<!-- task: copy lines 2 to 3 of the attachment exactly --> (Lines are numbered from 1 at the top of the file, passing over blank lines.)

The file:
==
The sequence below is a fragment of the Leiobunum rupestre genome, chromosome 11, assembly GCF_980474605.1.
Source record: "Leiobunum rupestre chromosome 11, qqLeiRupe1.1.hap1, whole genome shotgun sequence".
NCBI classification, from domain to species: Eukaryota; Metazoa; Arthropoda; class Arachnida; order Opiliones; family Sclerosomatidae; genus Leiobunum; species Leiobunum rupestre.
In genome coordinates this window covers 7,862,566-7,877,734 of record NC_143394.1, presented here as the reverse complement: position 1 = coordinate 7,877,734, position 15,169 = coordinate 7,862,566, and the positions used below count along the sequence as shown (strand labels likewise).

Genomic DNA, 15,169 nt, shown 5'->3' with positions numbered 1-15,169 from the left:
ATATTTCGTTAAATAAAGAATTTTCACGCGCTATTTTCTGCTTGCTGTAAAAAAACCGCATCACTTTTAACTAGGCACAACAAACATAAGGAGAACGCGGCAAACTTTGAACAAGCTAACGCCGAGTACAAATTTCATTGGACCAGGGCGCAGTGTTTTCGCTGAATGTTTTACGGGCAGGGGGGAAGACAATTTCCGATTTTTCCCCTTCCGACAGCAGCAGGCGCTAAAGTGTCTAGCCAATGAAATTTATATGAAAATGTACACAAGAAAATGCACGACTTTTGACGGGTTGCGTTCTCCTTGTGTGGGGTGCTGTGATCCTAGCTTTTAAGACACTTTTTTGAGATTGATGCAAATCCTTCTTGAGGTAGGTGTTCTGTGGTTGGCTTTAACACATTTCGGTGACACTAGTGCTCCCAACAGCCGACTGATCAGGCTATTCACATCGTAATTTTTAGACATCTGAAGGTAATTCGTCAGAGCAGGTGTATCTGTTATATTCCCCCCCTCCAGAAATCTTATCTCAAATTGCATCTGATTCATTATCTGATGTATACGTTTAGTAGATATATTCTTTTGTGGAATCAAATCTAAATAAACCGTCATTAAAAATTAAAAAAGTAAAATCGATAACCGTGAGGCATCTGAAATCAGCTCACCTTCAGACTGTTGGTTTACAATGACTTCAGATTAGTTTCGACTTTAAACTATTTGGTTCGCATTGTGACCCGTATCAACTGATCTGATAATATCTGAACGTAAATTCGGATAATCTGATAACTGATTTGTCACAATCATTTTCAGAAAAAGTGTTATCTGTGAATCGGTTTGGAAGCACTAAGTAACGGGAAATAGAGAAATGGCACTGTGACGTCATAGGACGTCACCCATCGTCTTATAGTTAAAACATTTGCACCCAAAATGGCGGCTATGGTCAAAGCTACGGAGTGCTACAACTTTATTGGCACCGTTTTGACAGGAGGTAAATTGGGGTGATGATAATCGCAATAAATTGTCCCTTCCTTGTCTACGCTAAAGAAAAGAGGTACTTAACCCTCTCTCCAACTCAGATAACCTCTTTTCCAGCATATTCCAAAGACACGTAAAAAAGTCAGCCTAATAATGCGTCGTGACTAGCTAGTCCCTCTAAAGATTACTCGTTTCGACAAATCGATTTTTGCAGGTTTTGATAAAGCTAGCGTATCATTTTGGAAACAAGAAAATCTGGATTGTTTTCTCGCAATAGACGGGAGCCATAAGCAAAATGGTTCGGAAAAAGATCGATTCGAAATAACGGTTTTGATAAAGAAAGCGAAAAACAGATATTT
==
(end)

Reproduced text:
Source record: "Leiobunum rupestre chromosome 11, qqLeiRupe1.1.hap1, whole genome shotgun sequence".
NCBI classification, from domain to species: Eukaryota; Metazoa; Arthropoda; class Arachnida; order Opiliones; family Sclerosomatidae; genus Leiobunum; species Leiobunum rupestre.